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Content archived on 2024-04-16



The ambient background radiation is typically measured by active high-pressure ionization chambers, plastic scintillators, GM counters, proportional counters and passive TL dosemeters. To ensure that measurements of the environmental photon radiation can be made with sufficient accuracy, it is necessary to determine the response of the monitoring instruments and dosemeters (eg to cosmic and terrestrial radiation) and to take into account the inherent instrument (dosemeter) background. Calibration also poses problems since it is usually not possible to use a calibration facility within which the dose rate is low enough to permit calibration of the instruments and dosemeters at the level to be measured.

The intention is to improve calibration methods at low dose rates with the scope of recommending internationally standardized procedures to obtain reliable and comparable measurement results of the ambient background radiation.
A Monte Carlo code (MCNP) has been used to calculate the air kerma rate from a certificated caesium-137 source for different source detector distances in a free field geometry. Uncollided photons contribute approximately 85% of the measured kerma rate and scattered photons the remaining 15%. The MCNP code has also been used to calculate the dose rate to a high pressure ionization chamber in a shadow shield geometry. It appears that the scatter contribution is around 30% of which the source material is contributing about 4%. The 0.03% scatter due to the shield is considered negligible.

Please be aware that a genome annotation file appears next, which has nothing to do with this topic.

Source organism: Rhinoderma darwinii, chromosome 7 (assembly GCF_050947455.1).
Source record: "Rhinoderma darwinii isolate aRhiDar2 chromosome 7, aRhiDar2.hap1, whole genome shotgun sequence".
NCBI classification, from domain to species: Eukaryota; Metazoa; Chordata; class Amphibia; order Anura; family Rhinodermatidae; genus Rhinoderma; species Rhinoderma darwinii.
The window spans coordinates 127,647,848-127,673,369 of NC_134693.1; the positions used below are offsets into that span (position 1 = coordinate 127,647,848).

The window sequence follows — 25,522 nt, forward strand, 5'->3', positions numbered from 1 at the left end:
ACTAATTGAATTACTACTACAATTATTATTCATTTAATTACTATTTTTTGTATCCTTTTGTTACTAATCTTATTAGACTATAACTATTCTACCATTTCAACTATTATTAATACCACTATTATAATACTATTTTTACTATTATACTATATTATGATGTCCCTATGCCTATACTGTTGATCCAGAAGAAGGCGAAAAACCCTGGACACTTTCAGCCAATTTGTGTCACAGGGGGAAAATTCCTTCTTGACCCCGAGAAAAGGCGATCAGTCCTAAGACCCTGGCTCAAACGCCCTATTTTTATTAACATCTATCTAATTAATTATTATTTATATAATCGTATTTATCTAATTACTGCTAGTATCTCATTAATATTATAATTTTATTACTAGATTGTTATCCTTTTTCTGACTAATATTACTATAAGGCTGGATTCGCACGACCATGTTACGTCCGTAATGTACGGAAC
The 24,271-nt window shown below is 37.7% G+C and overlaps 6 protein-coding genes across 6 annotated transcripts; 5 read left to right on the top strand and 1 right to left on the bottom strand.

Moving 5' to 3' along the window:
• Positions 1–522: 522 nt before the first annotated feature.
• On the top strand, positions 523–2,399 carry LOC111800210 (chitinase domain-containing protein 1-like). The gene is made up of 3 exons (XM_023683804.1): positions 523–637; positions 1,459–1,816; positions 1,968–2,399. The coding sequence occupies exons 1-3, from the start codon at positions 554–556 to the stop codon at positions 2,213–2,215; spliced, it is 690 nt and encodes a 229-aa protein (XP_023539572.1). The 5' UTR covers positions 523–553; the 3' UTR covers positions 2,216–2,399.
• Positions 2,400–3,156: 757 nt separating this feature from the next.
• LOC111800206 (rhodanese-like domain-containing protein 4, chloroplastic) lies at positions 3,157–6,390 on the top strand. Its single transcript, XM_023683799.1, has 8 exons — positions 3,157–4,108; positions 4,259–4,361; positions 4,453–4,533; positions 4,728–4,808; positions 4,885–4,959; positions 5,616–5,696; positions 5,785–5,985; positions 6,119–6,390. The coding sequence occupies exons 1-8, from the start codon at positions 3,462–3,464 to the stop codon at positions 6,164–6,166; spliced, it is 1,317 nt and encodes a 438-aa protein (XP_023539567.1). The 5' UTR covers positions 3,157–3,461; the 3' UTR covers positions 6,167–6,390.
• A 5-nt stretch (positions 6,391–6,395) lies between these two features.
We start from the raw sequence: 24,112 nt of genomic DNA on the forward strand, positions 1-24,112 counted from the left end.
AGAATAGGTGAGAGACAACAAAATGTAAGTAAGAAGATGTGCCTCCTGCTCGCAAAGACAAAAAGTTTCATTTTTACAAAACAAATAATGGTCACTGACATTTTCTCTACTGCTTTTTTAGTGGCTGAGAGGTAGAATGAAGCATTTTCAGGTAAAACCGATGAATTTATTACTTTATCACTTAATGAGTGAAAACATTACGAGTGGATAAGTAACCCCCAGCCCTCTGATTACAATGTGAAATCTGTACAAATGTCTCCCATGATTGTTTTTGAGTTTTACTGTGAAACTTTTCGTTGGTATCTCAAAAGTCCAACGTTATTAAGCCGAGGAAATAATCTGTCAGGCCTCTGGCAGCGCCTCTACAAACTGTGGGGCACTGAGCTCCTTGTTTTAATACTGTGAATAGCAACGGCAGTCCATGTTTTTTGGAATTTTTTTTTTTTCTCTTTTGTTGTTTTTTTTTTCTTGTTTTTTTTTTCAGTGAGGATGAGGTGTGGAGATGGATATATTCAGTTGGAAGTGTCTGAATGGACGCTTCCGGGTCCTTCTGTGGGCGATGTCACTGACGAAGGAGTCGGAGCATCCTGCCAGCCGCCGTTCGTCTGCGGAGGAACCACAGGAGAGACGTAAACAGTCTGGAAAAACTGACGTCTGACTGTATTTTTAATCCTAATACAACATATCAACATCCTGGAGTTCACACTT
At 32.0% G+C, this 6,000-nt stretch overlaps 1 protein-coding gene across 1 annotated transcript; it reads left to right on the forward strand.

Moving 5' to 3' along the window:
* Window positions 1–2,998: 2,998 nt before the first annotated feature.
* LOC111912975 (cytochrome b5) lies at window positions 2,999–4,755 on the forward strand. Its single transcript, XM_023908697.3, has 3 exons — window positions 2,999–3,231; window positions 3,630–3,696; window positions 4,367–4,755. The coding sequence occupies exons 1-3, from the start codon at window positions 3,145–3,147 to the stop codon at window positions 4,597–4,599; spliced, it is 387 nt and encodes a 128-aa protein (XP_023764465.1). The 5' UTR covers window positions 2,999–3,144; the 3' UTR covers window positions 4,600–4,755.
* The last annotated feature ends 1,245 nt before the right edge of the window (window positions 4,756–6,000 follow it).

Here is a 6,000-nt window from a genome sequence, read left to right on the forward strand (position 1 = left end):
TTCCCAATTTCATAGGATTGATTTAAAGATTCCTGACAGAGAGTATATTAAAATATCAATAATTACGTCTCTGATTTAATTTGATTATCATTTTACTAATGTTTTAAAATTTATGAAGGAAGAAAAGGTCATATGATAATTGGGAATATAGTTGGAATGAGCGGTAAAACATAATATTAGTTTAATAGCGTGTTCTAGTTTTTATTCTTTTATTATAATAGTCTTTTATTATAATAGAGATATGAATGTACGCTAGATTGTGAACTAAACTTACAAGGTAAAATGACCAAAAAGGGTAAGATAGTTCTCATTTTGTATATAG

Long term measurement studies at Hinkley Point Nuclear Power Station of the variation in the ambient radiation due to argon-41 plumes and the nitrogen-16 6 MeV radiation have been completed. The 4 monitors used different types of detector: a proportional counter and a plastic scintillation detector system; a high pressure ionization chamber; and a Geiger-Mueller detector system. In addition to the air kerma rake measurements, coincident records of the wind speed, wind direction and reactor operation history were obtained. A preliminary comparison of the results show that, although the detectors all closely followed the variations in air kerma rate with time, they did not all give agreement on the magnitude of the different components. In particular the scintillator detector measured lower values.